Auburn, Worlds Toughest Half, May 31, 2009, Race report David Parker.


Well, it has the name that suits it.  But you got to try this one! 


I had gotten interested from Simone Kleinschmidt’s description and did this race last year but with temperatures over 100 degrees it was hell and it took me almost 7 ½ hours.  I was motivated to do this year hoping to be able to actually run on the course instead of death march due to the heat.   The goal was more attainable since it wasn’t nearly as hot and the swim wasn’t as rough as last year. There is ALOT of climbing on the bike (about 6K’) but none of the climbing is in long stretches and my training, up and down to the lake and then some trail run bricks, helped a great deal.


The car ride to Auburn is long but worth it.  The course has camping available, in a park parking lot, but we camped on the south side of Folsom Lake in a state park (Beal’s Point) near the damn and Folsom prison.  This was nice and fun.  I bicycled to the start a couple days prior to the race thinking I would ride to the race on race day but decided I didn’t want an hour ride early in the a.m.


Race morning I got up before the alarm went off and Susan drove me up and dropped me off for the 6:30 start.  There are 3 other races going on at the same time and it is a bit overwhelming. I was glad that the men’s WTT was first wave at 6:30.  The race is really ran grass roots and Brad, the race director, is very approachable and really open to about any comments. But you got to ask.


Swim started about right on time and the water level was higher than last year so there were trees and bushes in the immediate line.  The course is a modified diamond, with some straight out swim for 100 meters before swimming around the bushes in a counter clockwise diamond. I caught a heal in the goggles, but had a good swim and got out ready to ride.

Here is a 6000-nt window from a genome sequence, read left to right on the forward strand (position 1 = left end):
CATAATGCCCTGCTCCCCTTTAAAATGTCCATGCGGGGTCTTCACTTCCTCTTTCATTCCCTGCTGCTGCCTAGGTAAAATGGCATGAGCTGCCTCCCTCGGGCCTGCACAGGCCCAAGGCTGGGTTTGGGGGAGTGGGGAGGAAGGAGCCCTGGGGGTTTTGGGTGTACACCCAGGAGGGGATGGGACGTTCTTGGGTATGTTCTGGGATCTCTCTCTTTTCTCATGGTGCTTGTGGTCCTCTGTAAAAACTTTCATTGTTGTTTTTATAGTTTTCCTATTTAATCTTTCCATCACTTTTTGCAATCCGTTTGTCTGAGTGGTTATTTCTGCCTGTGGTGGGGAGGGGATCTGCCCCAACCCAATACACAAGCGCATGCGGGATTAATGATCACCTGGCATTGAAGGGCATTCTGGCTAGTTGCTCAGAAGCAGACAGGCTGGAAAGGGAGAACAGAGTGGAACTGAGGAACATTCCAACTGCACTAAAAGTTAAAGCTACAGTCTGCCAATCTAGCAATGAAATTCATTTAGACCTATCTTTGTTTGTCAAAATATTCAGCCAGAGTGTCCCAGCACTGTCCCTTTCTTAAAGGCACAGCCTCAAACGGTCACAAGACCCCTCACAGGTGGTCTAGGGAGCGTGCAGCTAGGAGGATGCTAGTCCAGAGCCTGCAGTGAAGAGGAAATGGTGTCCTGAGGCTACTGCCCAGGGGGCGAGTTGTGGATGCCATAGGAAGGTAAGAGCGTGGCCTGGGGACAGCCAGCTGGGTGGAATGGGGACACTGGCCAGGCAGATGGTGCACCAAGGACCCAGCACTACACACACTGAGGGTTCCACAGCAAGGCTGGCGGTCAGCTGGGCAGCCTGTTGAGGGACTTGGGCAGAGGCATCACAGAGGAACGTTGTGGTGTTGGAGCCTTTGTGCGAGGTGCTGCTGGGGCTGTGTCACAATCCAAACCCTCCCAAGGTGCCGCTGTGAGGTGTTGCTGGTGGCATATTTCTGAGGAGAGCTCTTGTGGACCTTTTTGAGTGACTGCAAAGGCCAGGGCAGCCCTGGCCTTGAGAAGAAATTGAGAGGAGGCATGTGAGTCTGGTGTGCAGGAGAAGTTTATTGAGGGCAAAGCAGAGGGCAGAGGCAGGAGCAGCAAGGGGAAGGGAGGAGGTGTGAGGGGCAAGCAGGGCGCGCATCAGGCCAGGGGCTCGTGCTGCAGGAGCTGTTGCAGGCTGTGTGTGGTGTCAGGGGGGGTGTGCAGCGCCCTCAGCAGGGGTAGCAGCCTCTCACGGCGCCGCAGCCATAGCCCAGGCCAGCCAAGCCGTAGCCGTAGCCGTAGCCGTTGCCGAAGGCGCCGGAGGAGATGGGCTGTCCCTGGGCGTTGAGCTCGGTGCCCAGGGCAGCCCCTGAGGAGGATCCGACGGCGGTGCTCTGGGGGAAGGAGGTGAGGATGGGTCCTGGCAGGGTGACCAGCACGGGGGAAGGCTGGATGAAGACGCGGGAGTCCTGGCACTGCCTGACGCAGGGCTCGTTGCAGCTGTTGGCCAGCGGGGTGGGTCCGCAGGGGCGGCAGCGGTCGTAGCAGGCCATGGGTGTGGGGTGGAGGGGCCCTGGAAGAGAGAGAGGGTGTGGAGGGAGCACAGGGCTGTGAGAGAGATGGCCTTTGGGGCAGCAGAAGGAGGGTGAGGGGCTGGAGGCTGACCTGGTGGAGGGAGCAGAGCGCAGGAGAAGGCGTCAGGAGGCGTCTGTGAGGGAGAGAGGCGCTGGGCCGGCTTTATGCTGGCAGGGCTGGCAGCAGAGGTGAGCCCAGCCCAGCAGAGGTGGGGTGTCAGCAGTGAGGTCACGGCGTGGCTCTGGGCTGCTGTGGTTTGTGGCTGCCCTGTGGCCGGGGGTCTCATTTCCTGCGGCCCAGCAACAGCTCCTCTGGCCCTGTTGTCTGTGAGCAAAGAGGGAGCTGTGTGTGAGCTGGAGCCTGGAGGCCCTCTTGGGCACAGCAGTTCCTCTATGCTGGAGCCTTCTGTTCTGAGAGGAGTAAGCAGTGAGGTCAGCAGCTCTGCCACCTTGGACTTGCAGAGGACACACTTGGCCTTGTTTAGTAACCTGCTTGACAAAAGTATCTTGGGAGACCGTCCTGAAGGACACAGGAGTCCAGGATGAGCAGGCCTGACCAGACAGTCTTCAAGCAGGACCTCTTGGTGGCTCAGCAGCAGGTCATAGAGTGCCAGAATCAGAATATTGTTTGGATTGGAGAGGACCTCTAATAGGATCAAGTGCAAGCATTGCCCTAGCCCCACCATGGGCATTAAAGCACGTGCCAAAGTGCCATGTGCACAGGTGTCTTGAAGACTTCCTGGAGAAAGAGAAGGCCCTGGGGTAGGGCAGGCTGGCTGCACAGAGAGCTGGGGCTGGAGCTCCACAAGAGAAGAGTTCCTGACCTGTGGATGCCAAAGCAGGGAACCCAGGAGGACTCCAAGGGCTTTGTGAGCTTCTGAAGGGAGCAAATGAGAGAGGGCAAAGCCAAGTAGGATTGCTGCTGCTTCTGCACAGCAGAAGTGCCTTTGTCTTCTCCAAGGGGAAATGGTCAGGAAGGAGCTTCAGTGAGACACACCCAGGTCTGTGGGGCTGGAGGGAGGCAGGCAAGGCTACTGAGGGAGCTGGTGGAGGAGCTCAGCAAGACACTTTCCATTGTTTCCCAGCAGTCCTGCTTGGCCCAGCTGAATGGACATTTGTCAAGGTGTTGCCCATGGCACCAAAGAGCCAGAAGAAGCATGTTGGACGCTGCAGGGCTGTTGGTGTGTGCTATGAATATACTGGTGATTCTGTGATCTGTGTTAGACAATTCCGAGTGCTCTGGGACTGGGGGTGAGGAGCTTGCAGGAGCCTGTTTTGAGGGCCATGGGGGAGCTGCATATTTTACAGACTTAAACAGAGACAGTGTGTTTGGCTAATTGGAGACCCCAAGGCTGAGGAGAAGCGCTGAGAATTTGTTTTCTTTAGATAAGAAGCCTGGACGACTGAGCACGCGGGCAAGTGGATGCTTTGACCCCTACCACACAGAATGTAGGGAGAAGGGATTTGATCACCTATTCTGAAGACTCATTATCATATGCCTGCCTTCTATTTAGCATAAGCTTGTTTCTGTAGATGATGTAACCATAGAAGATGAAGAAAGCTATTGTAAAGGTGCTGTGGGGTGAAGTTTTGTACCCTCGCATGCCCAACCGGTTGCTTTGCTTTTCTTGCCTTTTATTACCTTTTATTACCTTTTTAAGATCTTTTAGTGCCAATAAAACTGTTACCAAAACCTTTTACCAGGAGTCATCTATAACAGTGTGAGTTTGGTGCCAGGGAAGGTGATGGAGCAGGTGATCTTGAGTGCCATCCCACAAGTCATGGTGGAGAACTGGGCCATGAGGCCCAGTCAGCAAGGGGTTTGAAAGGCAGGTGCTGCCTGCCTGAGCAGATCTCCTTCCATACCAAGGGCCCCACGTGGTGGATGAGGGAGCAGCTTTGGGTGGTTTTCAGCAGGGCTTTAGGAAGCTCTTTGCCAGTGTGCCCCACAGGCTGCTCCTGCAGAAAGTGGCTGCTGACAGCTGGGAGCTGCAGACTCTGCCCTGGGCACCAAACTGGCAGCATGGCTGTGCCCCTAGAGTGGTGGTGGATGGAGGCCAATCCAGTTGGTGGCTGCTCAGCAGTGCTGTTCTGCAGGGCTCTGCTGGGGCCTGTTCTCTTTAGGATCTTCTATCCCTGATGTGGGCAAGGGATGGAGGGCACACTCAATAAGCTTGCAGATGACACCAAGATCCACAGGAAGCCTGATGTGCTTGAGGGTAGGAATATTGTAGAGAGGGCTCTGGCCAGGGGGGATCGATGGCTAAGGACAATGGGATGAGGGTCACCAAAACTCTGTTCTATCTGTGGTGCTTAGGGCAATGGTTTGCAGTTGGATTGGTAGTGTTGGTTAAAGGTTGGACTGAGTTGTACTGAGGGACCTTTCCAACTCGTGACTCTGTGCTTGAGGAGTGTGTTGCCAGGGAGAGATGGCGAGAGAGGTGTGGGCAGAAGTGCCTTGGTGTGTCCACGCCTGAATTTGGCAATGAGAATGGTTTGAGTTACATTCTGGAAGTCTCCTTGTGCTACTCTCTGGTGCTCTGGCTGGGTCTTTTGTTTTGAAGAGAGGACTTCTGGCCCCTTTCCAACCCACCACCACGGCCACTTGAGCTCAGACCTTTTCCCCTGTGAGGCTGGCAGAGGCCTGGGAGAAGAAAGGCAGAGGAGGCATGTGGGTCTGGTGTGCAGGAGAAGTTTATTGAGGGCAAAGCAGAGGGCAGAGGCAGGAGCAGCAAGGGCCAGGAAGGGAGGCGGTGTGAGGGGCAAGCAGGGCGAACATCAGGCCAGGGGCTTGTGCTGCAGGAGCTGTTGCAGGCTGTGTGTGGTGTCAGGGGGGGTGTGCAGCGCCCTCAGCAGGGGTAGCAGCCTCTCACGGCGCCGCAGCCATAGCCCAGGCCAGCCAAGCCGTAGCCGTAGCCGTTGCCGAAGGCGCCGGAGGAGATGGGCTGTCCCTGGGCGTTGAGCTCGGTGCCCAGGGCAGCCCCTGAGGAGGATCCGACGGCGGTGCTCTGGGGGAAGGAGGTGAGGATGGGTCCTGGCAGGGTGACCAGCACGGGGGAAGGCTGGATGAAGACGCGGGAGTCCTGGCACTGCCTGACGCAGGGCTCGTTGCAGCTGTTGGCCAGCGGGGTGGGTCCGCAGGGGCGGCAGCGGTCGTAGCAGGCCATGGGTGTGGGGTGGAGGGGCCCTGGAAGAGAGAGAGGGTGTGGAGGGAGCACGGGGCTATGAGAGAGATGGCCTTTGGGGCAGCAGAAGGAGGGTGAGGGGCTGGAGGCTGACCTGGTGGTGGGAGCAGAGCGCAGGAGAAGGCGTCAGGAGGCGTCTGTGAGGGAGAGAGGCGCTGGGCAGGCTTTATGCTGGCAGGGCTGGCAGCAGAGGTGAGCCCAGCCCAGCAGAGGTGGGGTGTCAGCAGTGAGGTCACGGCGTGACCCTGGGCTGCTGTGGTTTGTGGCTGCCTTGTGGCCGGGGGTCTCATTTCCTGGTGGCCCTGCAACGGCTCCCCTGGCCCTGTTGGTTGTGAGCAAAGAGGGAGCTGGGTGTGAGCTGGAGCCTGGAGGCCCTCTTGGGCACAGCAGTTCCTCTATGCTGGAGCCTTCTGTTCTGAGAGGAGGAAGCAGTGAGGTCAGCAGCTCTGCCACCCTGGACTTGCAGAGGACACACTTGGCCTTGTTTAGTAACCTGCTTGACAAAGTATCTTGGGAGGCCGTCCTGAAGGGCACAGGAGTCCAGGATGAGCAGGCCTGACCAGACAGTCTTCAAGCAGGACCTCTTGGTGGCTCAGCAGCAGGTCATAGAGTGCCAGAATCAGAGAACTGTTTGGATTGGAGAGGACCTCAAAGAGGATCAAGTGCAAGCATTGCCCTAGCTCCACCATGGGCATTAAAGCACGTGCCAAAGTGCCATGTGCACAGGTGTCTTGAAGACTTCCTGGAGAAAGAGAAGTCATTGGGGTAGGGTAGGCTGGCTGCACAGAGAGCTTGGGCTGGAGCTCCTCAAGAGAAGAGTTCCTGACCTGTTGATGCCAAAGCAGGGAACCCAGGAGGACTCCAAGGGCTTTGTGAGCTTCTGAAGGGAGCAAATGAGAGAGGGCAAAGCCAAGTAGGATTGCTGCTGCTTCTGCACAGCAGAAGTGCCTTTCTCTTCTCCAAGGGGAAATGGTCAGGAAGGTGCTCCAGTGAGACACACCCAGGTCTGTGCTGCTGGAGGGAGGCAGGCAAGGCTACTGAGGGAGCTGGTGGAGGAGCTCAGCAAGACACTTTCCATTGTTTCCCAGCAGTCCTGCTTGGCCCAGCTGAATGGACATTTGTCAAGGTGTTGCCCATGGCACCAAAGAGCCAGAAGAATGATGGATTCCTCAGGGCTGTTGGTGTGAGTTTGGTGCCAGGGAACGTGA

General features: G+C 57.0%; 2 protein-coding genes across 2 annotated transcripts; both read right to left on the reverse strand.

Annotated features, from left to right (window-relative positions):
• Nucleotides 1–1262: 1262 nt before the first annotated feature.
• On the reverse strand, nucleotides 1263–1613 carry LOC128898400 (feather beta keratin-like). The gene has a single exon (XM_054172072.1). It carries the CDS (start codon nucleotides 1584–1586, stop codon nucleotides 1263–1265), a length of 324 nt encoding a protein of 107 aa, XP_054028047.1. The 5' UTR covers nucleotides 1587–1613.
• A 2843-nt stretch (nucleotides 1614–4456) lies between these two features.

The bike climbs from the start and makes its way through some residential area then the finish part but most of it is around I-80.  By the turn around, I was cooked from relentless climbing, but the ride is so beautiful and shaded that you don’t notice the pain. It is brutal climbing but everyone had the same route so it is what it is.


The transition area 2 moved ½ block from the parking lot people (including me) camped in last year to a lawn city park, which is a nicer setup in my opinion.  The start of the run has a little climb then it starts on a trail along side a flume with cool water running in it and tree covered.  Then after a few miles, which is a nice transition for bike climbing legs, there is some roadway and we turned up a nasty little hill in full sunshine.  Then the course goes in and out of road trail and fire roads with each area in a micro climate between bearable and nasty.  The run is the same 10K loop used in international race first lap and the second it introduces some additional trail with a bit of a steep downhill section (in case you still need to twist an ankle).

 All-in-all, it is a great race and I saw quite a few LA Tri members. We should get a group of SB Tri club members interested next year.  


Dropped over an hour over last years Hell.

Grass roots organization: you got to ask, but there are answers


All the men start first , women start 5 minutes later and your age and race is on your calf so on the run you know who you’re really racing.

All the volunteers were really up for making sure everyone was taken care of.

I had three guys tell me it made Wildflower seem like a walk in the park, to witch I got to say, Should have been here last year



The drive to Sacramento and back

Parking at start, Park at finish and ride the downhill to start.

Lodging is reasonably close but not right there.  Auburn is a small town.

Packet pick-up without pulling the map of web was hard to find